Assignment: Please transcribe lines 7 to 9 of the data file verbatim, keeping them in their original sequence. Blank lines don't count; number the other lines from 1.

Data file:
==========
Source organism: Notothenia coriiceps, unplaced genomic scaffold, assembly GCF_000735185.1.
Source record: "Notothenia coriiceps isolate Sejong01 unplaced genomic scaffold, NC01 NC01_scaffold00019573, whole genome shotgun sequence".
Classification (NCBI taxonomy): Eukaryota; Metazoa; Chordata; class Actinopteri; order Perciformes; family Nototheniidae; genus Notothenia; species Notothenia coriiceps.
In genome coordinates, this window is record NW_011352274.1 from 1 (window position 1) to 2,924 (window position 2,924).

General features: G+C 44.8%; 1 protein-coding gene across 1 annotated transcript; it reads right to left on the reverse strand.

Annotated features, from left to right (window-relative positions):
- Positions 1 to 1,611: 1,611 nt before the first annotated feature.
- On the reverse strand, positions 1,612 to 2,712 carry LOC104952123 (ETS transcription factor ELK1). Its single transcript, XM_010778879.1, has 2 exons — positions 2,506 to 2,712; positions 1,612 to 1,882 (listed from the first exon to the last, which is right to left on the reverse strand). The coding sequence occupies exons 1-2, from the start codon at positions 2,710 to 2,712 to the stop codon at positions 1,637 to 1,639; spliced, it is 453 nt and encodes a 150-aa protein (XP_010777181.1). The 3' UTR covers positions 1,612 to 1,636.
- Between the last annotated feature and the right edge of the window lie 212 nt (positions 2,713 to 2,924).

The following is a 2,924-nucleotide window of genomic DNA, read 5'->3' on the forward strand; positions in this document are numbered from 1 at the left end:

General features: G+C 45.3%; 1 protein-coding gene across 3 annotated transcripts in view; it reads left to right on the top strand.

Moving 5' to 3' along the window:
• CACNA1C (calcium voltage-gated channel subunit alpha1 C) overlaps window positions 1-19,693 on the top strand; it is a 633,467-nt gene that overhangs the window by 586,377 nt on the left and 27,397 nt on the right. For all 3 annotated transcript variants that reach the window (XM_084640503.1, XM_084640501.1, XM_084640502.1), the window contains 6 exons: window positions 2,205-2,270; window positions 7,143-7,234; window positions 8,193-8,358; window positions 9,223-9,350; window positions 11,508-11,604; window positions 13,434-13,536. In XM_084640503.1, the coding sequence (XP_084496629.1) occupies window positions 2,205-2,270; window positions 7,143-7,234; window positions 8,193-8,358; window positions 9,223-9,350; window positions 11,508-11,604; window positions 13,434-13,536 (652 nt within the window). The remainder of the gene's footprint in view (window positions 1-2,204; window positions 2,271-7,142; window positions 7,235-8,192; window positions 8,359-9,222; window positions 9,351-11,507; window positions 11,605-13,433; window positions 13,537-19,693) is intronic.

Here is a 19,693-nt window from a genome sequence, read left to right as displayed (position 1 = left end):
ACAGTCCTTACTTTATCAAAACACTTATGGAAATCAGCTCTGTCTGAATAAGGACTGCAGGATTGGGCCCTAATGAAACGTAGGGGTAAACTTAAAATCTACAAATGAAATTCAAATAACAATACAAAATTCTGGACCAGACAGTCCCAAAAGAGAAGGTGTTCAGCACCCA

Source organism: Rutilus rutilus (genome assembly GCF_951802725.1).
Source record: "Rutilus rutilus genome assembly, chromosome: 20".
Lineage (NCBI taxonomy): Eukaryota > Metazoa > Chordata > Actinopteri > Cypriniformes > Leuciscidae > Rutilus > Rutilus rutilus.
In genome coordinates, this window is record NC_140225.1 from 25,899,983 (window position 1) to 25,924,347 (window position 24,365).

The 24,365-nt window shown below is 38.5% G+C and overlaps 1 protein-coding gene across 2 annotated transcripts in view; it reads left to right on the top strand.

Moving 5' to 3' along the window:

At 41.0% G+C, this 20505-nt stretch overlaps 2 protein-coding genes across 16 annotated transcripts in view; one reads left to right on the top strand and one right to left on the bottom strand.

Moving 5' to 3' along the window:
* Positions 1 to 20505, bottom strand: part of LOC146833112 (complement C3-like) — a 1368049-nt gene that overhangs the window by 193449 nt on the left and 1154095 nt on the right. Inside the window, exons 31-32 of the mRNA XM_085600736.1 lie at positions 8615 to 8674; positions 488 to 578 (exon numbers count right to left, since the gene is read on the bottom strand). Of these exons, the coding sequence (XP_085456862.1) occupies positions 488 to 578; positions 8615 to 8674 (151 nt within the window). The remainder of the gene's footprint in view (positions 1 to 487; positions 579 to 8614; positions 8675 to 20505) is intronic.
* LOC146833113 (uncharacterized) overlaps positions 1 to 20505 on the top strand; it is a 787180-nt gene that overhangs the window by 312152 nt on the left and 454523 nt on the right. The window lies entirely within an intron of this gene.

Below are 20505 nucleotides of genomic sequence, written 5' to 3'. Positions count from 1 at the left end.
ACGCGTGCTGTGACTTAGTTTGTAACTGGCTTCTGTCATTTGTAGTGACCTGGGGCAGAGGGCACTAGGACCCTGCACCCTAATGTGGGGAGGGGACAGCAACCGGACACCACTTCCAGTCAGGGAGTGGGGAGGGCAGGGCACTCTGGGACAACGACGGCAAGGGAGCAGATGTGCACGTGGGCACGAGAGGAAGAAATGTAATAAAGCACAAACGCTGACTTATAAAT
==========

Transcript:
- Positions 1 to 1,611: 1,611 nt before the first annotated feature.
- On the reverse strand, positions 1,612 to 2,712 carry LOC104952123 (ETS transcription factor ELK1). Its single transcript, XM_010778879.1, has 2 exons — positions 2,506 to 2,712; positions 1,612 to 1,882 (listed from the first exon to the last, which is right to left on the reverse strand). The coding sequence occupies exons 1-2, from the start codon at positions 2,710 to 2,712 to the stop codon at positions 1,637 to 1,639; spliced, it is 453 nt and encodes a 150-aa protein (XP_010777181.1). The 3' UTR covers positions 1,612 to 1,636.
- Between the last annotated feature and the right edge of the window lie 212 nt (positions 2,713 to 2,924).